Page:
Managing chronic pain with meditation

We take a look at the important role meditation and mindfulness can play in effective chronic pain management, and how to add meditation to a treatment plan.

The Mind-Body Connection

As our understanding of chronic pain progresses, it has become increasingly clear that therapies aimed at mental and emotional well being can play a vital role in helping patients manage their conditions and improve their quality of life. Many of these therapies focus on the concept and practice of “mindfulness”.

As the University of Berkeley’s Greater Good magazine explains, mindfulness “means maintaining a moment-by-moment awareness of our thoughts, feelings, bodily sensations, and surrounding environment, through a gentle, nurturing lens.”

The key to mindfulness is not just noticing our internal processes and external surroundings, but to then accept them without evaluating them as “good” or “bad”. Research indicates that by practicing this awareness-without-judgement, chronic pain sufferers are able to change their emotions towards their illness and ultimately alter their perception of pain, leading to often significant reduction in mental/emotional stress and physical symptoms.

The Benefits of Meditation for Chronic Pain

Many people pursue mindfulness through various types of meditation.

At its core, meditation is simply setting aside time to practice mindfulness in the same way people set aside time to practice playing an instrument. Regardless of which meditation strategy patients choose, the benefits of meditation in managing chronic illness and pain have become clear.

A recent survey of scientific studies on meditation and chronic pain found that “Mindfulness meditation engages multiple unique brain mechanisms that [lessen] the subjective experience of pain.” Furthermore, “analgesic mechanisms supporting mindfulness-based meditation change as a function of increasing meditative experience/training.”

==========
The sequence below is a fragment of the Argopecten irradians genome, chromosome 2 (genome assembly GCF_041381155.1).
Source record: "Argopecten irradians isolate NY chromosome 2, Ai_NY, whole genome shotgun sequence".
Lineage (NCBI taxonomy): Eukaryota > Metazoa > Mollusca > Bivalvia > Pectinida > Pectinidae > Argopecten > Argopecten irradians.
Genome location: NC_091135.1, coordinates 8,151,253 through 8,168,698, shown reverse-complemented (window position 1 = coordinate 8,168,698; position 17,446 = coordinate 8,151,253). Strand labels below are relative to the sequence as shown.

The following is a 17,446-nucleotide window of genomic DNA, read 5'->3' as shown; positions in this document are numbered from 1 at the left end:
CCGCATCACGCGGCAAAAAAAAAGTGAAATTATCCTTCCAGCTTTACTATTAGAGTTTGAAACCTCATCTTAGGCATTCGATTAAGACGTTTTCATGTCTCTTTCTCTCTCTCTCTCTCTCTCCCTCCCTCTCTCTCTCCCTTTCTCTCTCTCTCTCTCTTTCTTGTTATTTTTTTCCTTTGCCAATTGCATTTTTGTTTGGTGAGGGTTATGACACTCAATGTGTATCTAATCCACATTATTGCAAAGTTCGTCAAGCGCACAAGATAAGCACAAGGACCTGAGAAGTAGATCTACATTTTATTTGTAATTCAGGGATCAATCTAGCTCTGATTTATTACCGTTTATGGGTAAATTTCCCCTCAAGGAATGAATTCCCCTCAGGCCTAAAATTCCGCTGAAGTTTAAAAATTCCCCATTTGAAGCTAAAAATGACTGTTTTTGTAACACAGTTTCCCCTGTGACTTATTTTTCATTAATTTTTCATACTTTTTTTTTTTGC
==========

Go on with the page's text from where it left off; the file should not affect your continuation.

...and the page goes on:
In other words, meditation can retrain the brain regarding “the meaning, interpretation, and appraisal of” incoming pain signals. This reduces the stress and fear that often accompanies the experience of pain, making it easier to cope and often lowering pain levels overall.

Furthermore, meditation allows patients to alleviate their body’s physical response to pain by, for example, relaxing tense muscles, lowering increased heart rate, deepening the breath, etc. This can not only reduce pain in the short term, but also breaks the cycle of symptoms causing stress and stress increasing symptoms.

Integrating Meditation into Your Treatment Plan

Fortunately, meditation is one of the easiest therapies to integrate into an overall treatment plan. You can start with little to no prior instruction, at any level of physical fitness, and quickly see benefits even if you can only set aside a few minutes a day.

There are many methods of meditation, but most share four common characteristics:

  • Practice happens in a quiet space with limited distractions
  • Participants sit, lay down, or walk slowly (whatever is most comfortable)
  • Participants focus their attention (ex. on their breathing or repeating a short phrase)
  • Participants work to keep an “open attitude (let thoughts come and go without judging them)”

This can be done on your own at any time in the day, or you can search for a group class in your area. You may also choose a guided meditation to follow (many of which can be found for free on YouTube).

Be sure to talk to your healthcare team about pursuing meditation as a way to manage your symptoms. While meditation is non-invasive and generally considered very low-risk, healthcare providers may be able to point you towards the methods best suited for your unique needs.

However you choose to pursue it, the most important thing for meditation is consistency. By committing to regular (even if brief) practice, you can start reaping the rewards of meditation as quickly as possible.

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